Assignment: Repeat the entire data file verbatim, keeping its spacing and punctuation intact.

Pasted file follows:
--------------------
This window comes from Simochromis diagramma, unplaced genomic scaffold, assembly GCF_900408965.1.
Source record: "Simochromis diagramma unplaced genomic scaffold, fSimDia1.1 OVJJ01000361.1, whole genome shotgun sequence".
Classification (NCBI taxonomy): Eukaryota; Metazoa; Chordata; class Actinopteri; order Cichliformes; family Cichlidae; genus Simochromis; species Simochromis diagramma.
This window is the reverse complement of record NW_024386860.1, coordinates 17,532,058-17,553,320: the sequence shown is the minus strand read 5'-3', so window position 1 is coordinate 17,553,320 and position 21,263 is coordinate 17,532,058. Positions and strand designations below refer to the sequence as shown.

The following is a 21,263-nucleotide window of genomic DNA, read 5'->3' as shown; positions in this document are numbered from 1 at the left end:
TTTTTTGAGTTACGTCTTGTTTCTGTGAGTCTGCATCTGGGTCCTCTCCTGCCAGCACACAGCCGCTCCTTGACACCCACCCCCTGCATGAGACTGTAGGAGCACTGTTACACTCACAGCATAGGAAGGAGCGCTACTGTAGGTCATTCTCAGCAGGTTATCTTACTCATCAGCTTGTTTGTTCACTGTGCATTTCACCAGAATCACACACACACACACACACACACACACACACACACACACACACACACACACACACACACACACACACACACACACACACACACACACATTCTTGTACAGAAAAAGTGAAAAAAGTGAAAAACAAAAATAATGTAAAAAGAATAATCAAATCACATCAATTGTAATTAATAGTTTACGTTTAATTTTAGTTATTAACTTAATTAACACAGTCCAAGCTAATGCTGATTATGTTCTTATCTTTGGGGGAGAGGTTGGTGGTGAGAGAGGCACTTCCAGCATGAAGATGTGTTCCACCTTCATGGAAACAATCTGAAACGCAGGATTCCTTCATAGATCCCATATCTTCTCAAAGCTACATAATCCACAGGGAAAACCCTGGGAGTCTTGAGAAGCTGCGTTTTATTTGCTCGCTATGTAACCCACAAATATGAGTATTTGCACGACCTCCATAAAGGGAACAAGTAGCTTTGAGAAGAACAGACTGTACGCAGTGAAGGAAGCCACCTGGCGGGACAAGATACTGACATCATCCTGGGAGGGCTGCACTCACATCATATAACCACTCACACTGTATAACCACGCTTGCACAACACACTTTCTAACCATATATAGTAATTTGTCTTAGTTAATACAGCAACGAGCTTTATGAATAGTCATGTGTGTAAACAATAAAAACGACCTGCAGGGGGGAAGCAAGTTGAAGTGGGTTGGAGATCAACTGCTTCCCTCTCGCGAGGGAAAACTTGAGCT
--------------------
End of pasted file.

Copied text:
This window comes from Simochromis diagramma, unplaced genomic scaffold, assembly GCF_900408965.1.
Source record: "Simochromis diagramma unplaced genomic scaffold, fSimDia1.1 OVJJ01000361.1, whole genome shotgun sequence".
Classification (NCBI taxonomy): Eukaryota; Metazoa; Chordata; class Actinopteri; order Cichliformes; family Cichlidae; genus Simochromis; species Simochromis diagramma.
This window is the reverse complement of record NW_024386860.1, coordinates 17,532,058-17,553,320: the sequence shown is the minus strand read 5'-3', so window position 1 is coordinate 17,553,320 and position 21,263 is coordinate 17,532,058. Positions and strand designations below refer to the sequence as shown.

The following is a 21,263-nucleotide window of genomic DNA, read 5'->3' as shown; positions in this document are numbered from 1 at the left end:
TTTTTTGAGTTACGTCTTGTTTCTGTGAGTCTGCATCTGGGTCCTCTCCTGCCAGCACACAGCCGCTCCTTGACACCCACCCCCTGCATGAGACTGTAGGAGCACTGTTACACTCACAGCATAGGAAGGAGCGCTACTGTAGGTCATTCTCAGCAGGTTATCTTACTCATCAGCTTGTTTGTTCACTGTGCATTTCACCAGAATCACACACACACACACACACACACACACACACACACACACACACACACACACACACACACACACACACACACACACACACACACACACATTCTTGTACAGAAAAAGTGAAAAAAGTGAAAAACAAAAATAATGTAAAAAGAATAATCAAATCACATCAATTGTAATTAATAGTTTACGTTTAATTTTAGTTATTAACTTAATTAACACAGTCCAAGCTAATGCTGATTATGTTCTTATCTTTGGGGGAGAGGTTGGTGGTGAGAGAGGCACTTCCAGCATGAAGATGTGTTCCACCTTCATGGAAACAATCTGAAACGCAGGATTCCTTCATAGATCCCATATCTTCTCAAAGCTACATAATCCACAGGGAAAACCCTGGGAGTCTTGAGAAGCTGCGTTTTATTTGCTCGCTATGTAACCCACAAATATGAGTATTTGCACGACCTCCATAAAGGGAACAAGTAGCTTTGAGAAGAACAGACTGTACGCAGTGAAGGAAGCCACCTGGCGGGACAAGATACTGACATCATCCTGGGAGGGCTGCACTCACATCATATAACCACTCACACTGTATAACCACGCTTGCACAACACACTTTCTAACCATATATAGTAATTTGTCTTAGTTAATACAGCAACGAGCTTTATGAATAGTCATGTGTGTAAACAATAAAAACGACCTGCAGGGGGGAAGCAAGTTGAAGTGGGTTGGAGATCAACTGCTTCCCTCTCGCGAGGGAAAACTTGAGCT